Even before Marion Rattray was born, her life was shaped by the terrible grief of parents who had lost a child. After delivering a stillborn daughter, Rattray’s mother was not able to see or hold her first child, or grieve the baby’s death. Seeing the lifelong effect that loss had on her mother led to Rattray becoming a pediatric nurse and one of Canada’s pioneering nurse specialists in pediatric palliative care.
Rattray was adopted in 1947 when she was three days old. She grew up knowing the story of Baby Joan, that first child. “My mother suffered the loss her entire life because it wasn’t managed properly,” says Rattray. “From watching her and living with her in her pain…I had empathy and compassion towards parents that were losing a child.”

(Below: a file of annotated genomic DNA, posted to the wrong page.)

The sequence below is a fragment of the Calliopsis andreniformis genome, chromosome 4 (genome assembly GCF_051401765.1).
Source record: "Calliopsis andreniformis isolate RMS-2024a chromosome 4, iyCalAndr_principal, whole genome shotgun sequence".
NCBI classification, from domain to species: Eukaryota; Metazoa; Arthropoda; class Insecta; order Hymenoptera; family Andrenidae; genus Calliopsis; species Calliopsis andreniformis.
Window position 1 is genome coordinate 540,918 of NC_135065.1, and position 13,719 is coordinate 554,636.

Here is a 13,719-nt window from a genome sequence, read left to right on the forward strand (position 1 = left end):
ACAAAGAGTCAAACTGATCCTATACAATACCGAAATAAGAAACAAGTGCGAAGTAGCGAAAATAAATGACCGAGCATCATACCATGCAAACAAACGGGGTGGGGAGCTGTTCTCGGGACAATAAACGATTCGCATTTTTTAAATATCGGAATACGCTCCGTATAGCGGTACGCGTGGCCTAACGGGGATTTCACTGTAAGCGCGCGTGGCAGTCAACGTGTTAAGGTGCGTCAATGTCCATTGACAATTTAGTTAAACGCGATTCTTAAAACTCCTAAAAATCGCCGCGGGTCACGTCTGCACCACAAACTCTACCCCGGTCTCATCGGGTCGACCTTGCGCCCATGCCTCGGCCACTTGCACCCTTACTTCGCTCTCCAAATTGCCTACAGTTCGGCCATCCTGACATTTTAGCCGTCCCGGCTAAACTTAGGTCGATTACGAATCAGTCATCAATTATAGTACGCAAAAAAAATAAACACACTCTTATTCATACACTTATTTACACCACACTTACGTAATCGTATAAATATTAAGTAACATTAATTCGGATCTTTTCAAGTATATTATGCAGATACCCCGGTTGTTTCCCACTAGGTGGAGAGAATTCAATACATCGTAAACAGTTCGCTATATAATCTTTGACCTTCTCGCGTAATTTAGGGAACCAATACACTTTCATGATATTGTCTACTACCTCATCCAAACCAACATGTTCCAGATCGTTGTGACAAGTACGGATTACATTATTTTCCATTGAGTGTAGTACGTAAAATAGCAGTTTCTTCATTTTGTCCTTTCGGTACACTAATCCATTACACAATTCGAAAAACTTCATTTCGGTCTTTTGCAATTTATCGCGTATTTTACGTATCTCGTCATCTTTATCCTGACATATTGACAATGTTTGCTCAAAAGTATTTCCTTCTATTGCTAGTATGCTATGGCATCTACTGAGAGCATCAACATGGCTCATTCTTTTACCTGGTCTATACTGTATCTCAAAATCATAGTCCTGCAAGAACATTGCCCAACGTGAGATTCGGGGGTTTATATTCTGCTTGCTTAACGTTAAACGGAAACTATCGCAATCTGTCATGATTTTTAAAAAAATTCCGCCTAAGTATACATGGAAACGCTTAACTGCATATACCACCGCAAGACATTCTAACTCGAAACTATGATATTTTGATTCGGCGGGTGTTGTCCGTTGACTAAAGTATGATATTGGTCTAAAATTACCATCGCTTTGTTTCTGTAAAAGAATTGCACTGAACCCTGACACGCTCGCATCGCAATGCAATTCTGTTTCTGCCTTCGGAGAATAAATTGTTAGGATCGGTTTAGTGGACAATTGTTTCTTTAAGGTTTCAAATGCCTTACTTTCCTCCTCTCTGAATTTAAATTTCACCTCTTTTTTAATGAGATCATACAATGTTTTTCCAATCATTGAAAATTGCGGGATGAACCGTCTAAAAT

She graduated from the Sherbrooke Hospital’s school of nursing in 1968. After five years at Sherbrooke Hospital, Rattray was hired as a general staff nurse at the Children’s Hospital of Eastern Ontario (CHEO) in Ottawa.
Rattray spent the first 19 of her 41 years at CHEO working on the adolescent ward. At the time, young people with life-limiting illnesses such as cystic fibrosis were treated on the same ward as other patients their age, whose conditions might range from broken legs to anorexia nervosa. There were no pediatric palliative care specialists; nurses were expected to take on a mix of patients.
Initially, Rattray was nervous about being assigned to dying children. “Parents watch every move you make when they are around a dying child’s bedside — so there’s a nervousness that comes with being watched and with their thousands of questions,” she says.
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